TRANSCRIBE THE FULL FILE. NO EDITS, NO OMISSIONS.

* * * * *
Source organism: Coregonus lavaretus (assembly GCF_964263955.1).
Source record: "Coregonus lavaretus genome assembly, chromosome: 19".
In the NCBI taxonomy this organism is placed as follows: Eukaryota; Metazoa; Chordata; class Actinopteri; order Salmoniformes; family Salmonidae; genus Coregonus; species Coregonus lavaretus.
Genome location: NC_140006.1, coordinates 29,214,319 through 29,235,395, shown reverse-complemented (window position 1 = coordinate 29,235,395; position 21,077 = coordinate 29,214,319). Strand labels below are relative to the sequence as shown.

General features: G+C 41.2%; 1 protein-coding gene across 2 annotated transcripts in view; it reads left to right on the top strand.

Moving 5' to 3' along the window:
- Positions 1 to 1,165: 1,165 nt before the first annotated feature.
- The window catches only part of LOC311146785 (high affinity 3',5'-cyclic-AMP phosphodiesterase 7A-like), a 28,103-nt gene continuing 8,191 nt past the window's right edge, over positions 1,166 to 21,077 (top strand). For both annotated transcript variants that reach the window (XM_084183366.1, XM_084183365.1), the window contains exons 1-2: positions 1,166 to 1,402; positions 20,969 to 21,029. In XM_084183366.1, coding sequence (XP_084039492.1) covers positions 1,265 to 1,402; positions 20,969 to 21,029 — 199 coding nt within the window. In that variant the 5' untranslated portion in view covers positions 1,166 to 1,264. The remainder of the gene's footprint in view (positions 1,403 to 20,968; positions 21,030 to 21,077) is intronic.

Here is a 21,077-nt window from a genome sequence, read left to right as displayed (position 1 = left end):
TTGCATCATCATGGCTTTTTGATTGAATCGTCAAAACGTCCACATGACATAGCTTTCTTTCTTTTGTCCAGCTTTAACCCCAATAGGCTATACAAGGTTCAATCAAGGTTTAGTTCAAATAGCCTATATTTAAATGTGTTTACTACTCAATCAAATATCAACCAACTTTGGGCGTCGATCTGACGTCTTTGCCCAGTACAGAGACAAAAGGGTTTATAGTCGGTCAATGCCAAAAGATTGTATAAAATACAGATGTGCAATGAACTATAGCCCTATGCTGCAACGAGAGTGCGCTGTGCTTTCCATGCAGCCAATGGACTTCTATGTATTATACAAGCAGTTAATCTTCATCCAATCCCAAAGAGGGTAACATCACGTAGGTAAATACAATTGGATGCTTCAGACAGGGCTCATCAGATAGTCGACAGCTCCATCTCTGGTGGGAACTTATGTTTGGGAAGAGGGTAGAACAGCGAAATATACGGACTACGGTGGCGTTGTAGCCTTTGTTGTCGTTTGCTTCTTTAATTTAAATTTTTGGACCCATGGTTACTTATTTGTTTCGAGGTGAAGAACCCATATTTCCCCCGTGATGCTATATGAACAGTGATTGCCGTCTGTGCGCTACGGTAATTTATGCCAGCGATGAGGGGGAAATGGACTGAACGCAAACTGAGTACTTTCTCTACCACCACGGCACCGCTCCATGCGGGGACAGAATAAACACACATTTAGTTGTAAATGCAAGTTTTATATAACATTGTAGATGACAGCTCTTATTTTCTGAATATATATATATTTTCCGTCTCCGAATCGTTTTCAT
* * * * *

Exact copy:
Source organism: Coregonus lavaretus (assembly GCF_964263955.1).
Source record: "Coregonus lavaretus genome assembly, chromosome: 19".
In the NCBI taxonomy this organism is placed as follows: Eukaryota; Metazoa; Chordata; class Actinopteri; order Salmoniformes; family Salmonidae; genus Coregonus; species Coregonus lavaretus.
Genome location: NC_140006.1, coordinates 29,214,319 through 29,235,395, shown reverse-complemented (window position 1 = coordinate 29,235,395; position 21,077 = coordinate 29,214,319). Strand labels below are relative to the sequence as shown.

General features: G+C 41.2%; 1 protein-coding gene across 2 annotated transcripts in view; it reads left to right on the top strand.

Moving 5' to 3' along the window:
- Positions 1 to 1,165: 1,165 nt before the first annotated feature.
- The window catches only part of LOC311146785 (high affinity 3',5'-cyclic-AMP phosphodiesterase 7A-like), a 28,103-nt gene continuing 8,191 nt past the window's right edge, over positions 1,166 to 21,077 (top strand). For both annotated transcript variants that reach the window (XM_084183366.1, XM_084183365.1), the window contains exons 1-2: positions 1,166 to 1,402; positions 20,969 to 21,029. In XM_084183366.1, coding sequence (XP_084039492.1) covers positions 1,265 to 1,402; positions 20,969 to 21,029 — 199 coding nt within the window. In that variant the 5' untranslated portion in view covers positions 1,166 to 1,264. The remainder of the gene's footprint in view (positions 1,403 to 20,968; positions 21,030 to 21,077) is intronic.

Here is a 21,077-nt window from a genome sequence, read left to right as displayed (position 1 = left end):
TTGCATCATCATGGCTTTTTGATTGAATCGTCAAAACGTCCACATGACATAGCTTTCTTTCTTTTGTCCAGCTTTAACCCCAATAGGCTATACAAGGTTCAATCAAGGTTTAGTTCAAATAGCCTATATTTAAATGTGTTTACTACTCAATCAAATATCAACCAACTTTGGGCGTCGATCTGACGTCTTTGCCCAGTACAGAGACAAAAGGGTTTATAGTCGGTCAATGCCAAAAGATTGTATAAAATACAGATGTGCAATGAACTATAGCCCTATGCTGCAACGAGAGTGCGCTGTGCTTTCCATGCAGCCAATGGACTTCTATGTATTATACAAGCAGTTAATCTTCATCCAATCCCAAAGAGGGTAACATCACGTAGGTAAATACAATTGGATGCTTCAGACAGGGCTCATCAGATAGTCGACAGCTCCATCTCTGGTGGGAACTTATGTTTGGGAAGAGGGTAGAACAGCGAAATATACGGACTACGGTGGCGTTGTAGCCTTTGTTGTCGTTTGCTTCTTTAATTTAAATTTTTGGACCCATGGTTACTTATTTGTTTCGAGGTGAAGAACCCATATTTCCCCCGTGATGCTATATGAACAGTGATTGCCGTCTGTGCGCTACGGTAATTTATGCCAGCGATGAGGGGGAAATGGACTGAACGCAAACTGAGTACTTTCTCTACCACCACGGCACCGCTCCATGCGGGGACAGAATAAACACACATTTAGTTGTAAATGCAAGTTTTATATAACATTGTAGATGACAGCTCTTATTTTCTGAATATATATATATTTTCCGTCTCCGAATCGTTTTCAT